- Henry Romero/REUTERS
- House Speaker Paul Ryan said an agreement on the North American Free Trade Agreement, or NAFTA, must be reached by May 17 for Congress to vote on it this year.
- Significant issues still must be resolved on issues ranging from investor disputes to car manufacturing.
- US, Canadian, and Mexican negotiators will continue talks Friday.
Time is running out for the US, Canada, and Mexico to wrap up negotiations on an updated North American Free Trade Agreement, or NAFTA.
House Speaker Paul Ryan on Thursday set a hard deadline for a deal’s outline: Thursday, May 17.
The Trump administration is negotiating the deal under Trade Promotion Authority, or TPA, also known as “fast track.” That gives the administration a set period of time to bring a trade agreement to Congress and pass it with a simple majority vote.
But it also includes a notification period – a required delay between the deal’s submission to Congress and a final vote. The delay is designed to give Congress time to review the agreement and receive public comment.
“As the author of TPA, we have to have the paper – not just an agreement – we have to have the paper from USTR by May 17 for us to vote on it this year,” Ryan told the Ripon Society, a Republican policy group.
US Trade Representative Robert Lighthizer has said the three NAFTA countries are attempting to reach an agreement in principle before the congressional deadline. But Ryan made it clear that there needs to be more to the agreement than just broad strokes.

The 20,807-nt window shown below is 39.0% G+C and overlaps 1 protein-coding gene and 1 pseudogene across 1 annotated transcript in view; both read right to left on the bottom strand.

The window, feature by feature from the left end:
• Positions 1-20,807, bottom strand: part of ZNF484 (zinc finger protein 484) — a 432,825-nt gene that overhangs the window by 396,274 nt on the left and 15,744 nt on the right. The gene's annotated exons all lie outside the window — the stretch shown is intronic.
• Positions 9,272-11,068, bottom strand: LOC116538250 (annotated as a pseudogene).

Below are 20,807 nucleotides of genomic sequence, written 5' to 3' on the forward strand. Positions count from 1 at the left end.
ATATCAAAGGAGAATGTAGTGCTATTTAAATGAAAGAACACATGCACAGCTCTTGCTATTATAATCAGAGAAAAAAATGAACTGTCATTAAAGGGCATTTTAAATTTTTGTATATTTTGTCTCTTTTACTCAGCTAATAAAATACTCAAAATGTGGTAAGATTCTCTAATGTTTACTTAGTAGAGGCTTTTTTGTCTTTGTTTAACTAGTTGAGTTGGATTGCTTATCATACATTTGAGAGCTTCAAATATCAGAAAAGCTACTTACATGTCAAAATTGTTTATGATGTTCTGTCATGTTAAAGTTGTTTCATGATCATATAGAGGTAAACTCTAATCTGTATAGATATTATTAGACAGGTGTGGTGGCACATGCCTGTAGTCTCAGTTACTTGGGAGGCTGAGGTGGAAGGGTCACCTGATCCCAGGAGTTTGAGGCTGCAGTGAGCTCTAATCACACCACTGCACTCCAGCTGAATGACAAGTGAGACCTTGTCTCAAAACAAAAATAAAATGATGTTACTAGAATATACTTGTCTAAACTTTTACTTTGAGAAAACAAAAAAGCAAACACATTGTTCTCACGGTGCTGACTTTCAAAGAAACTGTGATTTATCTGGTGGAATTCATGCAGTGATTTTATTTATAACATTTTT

The deadline puts enormous pressure on the three main NAFTA negotiators – Lighthizer, Mexican Economy Minister Ildefonso Guajardo, and Canadian Foreign Minister Chrystia Freeland – to hammer out major issues in just a few days.
Sticking points remain on cars, milk, and more
One issue, which Ryan raised, is investors’ ability to settle disputes with nations within the NAFTA framework. The investor-state dispute system in the current NAFTA allows investors to sue a country if they believe they broke NAFTA rules. Lighthizer is attempting to make the system optional, but it is not clear whether the other countries are on board.
Another sticking point comes in automobile manufacturing. The US wants to increase the percentage of a car’s parts that must be produced in a NAFTA country for the car to be shipped across borders without facing a tax. Mexico, a prominent car producer, is pushing back.
The US also wants 45% of a car and 40% of a pickup truck to be produced by higher-wage workers, while Mexico wants that percentage set around 20%.
Ryan also said American farmers’ access to the Canadian diary market remains unresolved.
There is still optimism for a deal
Meetings to hash out these differences have been ongoing for weeks and will continue Friday.
Canada’s Freeland is set to meet with Secretary of State Mike Pompeo Friday afternoon, and the US and Mexico trade delegations are also expected to hold talks.
Given the tight deadline, the three countries expressed varying levels of confidence that a deal will get done.
“We have made a lot of progress since Monday,” Freeland told reporters after meeting with congressional GOP leaders. “We are definitely getting closer to the final objective.”
Mexico’s Guajardo told Reuters that the countries will know by Friday whether it is possible to meet the US deadline.
Lighthizer didn’t give a prognosis for a deal on Thursday, but he previously warned that the possibility of a renegotiated NAFTA passing Congress would be on “thin ice” if an agreement did not meet the TPA deadline.